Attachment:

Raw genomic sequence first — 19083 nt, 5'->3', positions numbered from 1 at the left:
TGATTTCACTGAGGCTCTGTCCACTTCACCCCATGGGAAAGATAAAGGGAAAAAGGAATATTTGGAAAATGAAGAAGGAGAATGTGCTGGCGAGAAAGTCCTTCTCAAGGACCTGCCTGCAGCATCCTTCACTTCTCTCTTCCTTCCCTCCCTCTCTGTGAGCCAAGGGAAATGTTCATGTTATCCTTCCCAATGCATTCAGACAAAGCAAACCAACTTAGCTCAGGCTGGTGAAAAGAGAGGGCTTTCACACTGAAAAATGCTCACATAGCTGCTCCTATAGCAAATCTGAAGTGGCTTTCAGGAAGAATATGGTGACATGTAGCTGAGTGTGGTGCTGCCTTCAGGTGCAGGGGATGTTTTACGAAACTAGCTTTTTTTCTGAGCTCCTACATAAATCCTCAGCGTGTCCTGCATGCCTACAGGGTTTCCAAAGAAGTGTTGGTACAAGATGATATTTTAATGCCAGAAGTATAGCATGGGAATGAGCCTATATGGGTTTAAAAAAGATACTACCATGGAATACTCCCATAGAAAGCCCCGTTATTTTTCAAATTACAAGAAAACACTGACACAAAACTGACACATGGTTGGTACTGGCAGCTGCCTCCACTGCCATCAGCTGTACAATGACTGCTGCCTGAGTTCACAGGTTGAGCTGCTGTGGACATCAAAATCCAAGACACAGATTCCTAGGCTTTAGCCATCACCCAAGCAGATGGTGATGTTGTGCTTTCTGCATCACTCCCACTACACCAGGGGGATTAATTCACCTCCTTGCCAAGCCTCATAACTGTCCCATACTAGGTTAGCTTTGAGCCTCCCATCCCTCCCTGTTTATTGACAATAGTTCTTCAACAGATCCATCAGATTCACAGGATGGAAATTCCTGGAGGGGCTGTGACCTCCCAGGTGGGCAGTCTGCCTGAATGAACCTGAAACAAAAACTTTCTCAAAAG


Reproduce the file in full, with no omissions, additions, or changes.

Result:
Raw genomic sequence first — 19083 nt, 5'->3', positions numbered from 1 at the left:
TGATTTCACTGAGGCTCTGTCCACTTCACCCCATGGGAAAGATAAAGGGAAAAAGGAATATTTGGAAAATGAAGAAGGAGAATGTGCTGGCGAGAAAGTCCTTCTCAAGGACCTGCCTGCAGCATCCTTCACTTCTCTCTTCCTTCCCTCCCTCTCTGTGAGCCAAGGGAAATGTTCATGTTATCCTTCCCAATGCATTCAGACAAAGCAAACCAACTTAGCTCAGGCTGGTGAAAAGAGAGGGCTTTCACACTGAAAAATGCTCACATAGCTGCTCCTATAGCAAATCTGAAGTGGCTTTCAGGAAGAATATGGTGACATGTAGCTGAGTGTGGTGCTGCCTTCAGGTGCAGGGGATGTTTTACGAAACTAGCTTTTTTTCTGAGCTCCTACATAAATCCTCAGCGTGTCCTGCATGCCTACAGGGTTTCCAAAGAAGTGTTGGTACAAGATGATATTTTAATGCCAGAAGTATAGCATGGGAATGAGCCTATATGGGTTTAAAAAAGATACTACCATGGAATACTCCCATAGAAAGCCCCGTTATTTTTCAAATTACAAGAAAACACTGACACAAAACTGACACATGGTTGGTACTGGCAGCTGCCTCCACTGCCATCAGCTGTACAATGACTGCTGCCTGAGTTCACAGGTTGAGCTGCTGTGGACATCAAAATCCAAGACACAGATTCCTAGGCTTTAGCCATCACCCAAGCAGATGGTGATGTTGTGCTTTCTGCATCACTCCCACTACACCAGGGGGATTAATTCACCTCCTTGCCAAGCCTCATAACTGTCCCATACTAGGTTAGCTTTGAGCCTCCCATCCCTCCCTGTTTATTGACAATAGTTCTTCAACAGATCCATCAGATTCACAGGATGGAAATTCCTGGAGGGGCTGTGACCTCCCAGGTGGGCAGTCTGCCTGAATGAACCTGAAACAAAAACTTTCTCAAAAG